Do you see it or not ???
Do you see it or not ???
nymph fishing with indicator rigs
by Davy Wotton
Before l deal with the subject matter of this post, just to let you know that Steve at the Full Creel has in stock my new Wet Fly DVD, signed copies at that also.
OK, guys, l have been away from the site for a while, work load, on the river takes care of that one.
This past Monday evening l gave a presentation to the fly fishers club here in Little Rock related to nymph fishing with indicator rigs, and how to understand what takes place below the surface.
Bottom line is this, no matter what does take place below the surface, if you are not able to recognisee a indication that a fish has taken the fly you will not hook it.
I am not going to deal with the manner in which you set the rig up, rather some of that aspects of being able to enhance your powers of observation related to that.
Your indicator is a visual aid, how visual is another matter. As you guys know l guide 100s of clients through the season, and that gives me the best classroom to be able to assess how individuals react to indication that fish has taken the fly.
You may choose to disagree with me, and that is your prerogative to do so. In my defence of that l will only say this. I have spent 1000s of hours watching the scenario. And asking my clients what it is they see and look for.
So also for myself, there are choices.
There are many different types of indicator out there, do they all serve for the same purpose, well yes they do. But are they all efficient in the way they perform, l do not think so.
No matter what kind of indicator you use if a fish takes the fly in such as way as it more or less hooks itself then the indicator will submerge and tell you that. That is certainly not always the case l can assure you.
Taking all things into consideration, depth and water speed, relative range you are fishing, is the surface flat or turbulent etc.
Overall yarn indicators provide .
The best means of visibility.... For the reason that they will sit above the water surface and not in it, if you tune them right.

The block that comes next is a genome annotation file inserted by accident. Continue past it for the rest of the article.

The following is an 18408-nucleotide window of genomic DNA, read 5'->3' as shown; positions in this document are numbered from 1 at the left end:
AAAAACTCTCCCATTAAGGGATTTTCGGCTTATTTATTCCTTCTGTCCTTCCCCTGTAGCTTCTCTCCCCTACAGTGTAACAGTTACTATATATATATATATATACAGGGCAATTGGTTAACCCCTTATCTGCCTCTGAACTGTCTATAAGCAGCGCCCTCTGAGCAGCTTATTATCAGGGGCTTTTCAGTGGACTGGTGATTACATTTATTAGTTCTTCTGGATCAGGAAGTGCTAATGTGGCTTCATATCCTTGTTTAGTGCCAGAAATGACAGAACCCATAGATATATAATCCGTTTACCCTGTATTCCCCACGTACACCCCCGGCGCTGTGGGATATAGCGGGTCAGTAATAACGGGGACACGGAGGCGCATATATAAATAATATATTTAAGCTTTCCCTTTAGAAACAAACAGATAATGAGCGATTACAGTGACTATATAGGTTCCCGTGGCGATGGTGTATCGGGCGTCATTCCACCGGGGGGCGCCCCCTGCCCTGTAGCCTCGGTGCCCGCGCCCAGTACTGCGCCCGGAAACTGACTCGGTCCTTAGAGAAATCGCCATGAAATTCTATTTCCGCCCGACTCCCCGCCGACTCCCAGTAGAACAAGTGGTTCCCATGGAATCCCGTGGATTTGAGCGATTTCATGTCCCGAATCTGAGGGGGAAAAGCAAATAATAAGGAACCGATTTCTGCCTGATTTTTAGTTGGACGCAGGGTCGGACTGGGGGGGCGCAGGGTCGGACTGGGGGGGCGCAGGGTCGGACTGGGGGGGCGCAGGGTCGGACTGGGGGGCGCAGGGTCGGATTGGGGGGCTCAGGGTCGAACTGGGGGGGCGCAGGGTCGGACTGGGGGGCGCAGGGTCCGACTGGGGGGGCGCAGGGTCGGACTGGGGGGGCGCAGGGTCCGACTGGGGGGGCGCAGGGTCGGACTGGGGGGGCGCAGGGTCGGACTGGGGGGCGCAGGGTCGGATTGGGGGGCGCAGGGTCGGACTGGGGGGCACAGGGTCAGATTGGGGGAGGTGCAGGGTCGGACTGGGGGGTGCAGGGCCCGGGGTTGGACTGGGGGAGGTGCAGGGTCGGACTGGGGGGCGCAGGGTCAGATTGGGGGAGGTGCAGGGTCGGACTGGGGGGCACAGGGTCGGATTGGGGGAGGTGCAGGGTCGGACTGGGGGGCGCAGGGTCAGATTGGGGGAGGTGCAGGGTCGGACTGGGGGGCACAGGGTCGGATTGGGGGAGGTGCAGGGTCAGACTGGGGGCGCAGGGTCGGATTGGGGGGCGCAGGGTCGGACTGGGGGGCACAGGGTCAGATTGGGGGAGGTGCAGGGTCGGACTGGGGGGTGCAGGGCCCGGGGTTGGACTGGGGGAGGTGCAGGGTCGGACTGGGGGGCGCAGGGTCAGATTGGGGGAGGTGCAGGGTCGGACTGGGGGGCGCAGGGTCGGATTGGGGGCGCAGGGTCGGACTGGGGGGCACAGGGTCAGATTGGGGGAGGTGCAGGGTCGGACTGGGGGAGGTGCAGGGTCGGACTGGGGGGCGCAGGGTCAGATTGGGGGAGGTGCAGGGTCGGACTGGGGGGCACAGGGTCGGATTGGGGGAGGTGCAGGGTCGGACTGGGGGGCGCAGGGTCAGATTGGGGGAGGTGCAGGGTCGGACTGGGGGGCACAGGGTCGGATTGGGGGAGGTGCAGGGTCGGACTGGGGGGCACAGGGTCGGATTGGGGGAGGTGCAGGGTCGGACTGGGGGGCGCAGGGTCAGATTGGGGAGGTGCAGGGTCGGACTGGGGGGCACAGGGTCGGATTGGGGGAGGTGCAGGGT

Yarn indicators can be tuned-- By that l mean you can reduce the bulk of the material used so as the min of detection can be seen.
Not all fish will cause a indicator to submerge. You will get a slow down take, a reverse take, a shudder take as l call it and many other variables. You have to be able to see and recognisee that.
On many cases with indicators of a different construction that is not so easy to see., due to in many cases the fact that the indicator is in or laying flat in the surface.
Try to determine that when fishing at range in fast turbulant water when wade fishing deep, you are at such a low level in relation to the water surface, it is almost impossible to see indications unless the indicator submerges !!
Yarn indicators can be attached by primarily 2 ways. A o ring loop, or you take a piece of yarn and use the double loop means of attaching it.
Both have a place depending on the fishing circumstances at that time.
Yarn indicators will land on the water surface softly and not with a plop and further surface disturbance, more or less like a dry fly presentation.
Like l have said you can tune a yarn indicator that is smaller than any other kind of indicator out there, 2mm or even less, tho that is going to far.
Indicator color. That is a big thing with me. I dislike hi vis indicators. Yellow, red, orange etc, why, for the reasons that they can cause you to become mesmerized and not see subtle takes, particularly in the case of indicators that are at water surface level, at either close or long ranges.
At times this highlight color will cause the fish to look toward, and at times take the indicator, thus missing the fly that will follow on from that drift track.
I use colors of more natural shades such as brown, olive, grey, green, white. All of these will be highly visible to you in a given overhead light condition, and at both close and long ranges.
I make my own indicators simply because what is generally available does not suit for my needs, by way of color or construction.
Of course how you set up your drift rig and how well or other wise you are able to detect and react to a take of a fish is another matter. It is all related in some way.
It is tho ultimately the indicator that is going to give you the message, (SET THE HOOK)
Like l say to my customers , did you not see that !! was that a fish, l did not see the indicator sink !
I think at one time l did tell you guys that l spent a great deal of time as a course match angler in the UK. That l can assure you is the best possible background to understand drift, and indication of the fact a fish has taken the bait, fly or otherwise.
The float/indicator was as important if not more than what ever else you had done for the set up.
Take a look at the many kinds of course floats that are available and you will see what l am saying here, you will have to locate a EU or UK site to find that one.
By comparison to that many of the ways fly fishers go about that are crude to say the least.
I will give you a run down on a further post related to set ups, fly, addition of weight, leader/tippet length etc, and how it all tracks subsurface, You may have a few surprises when you read that one.
Tight line guys.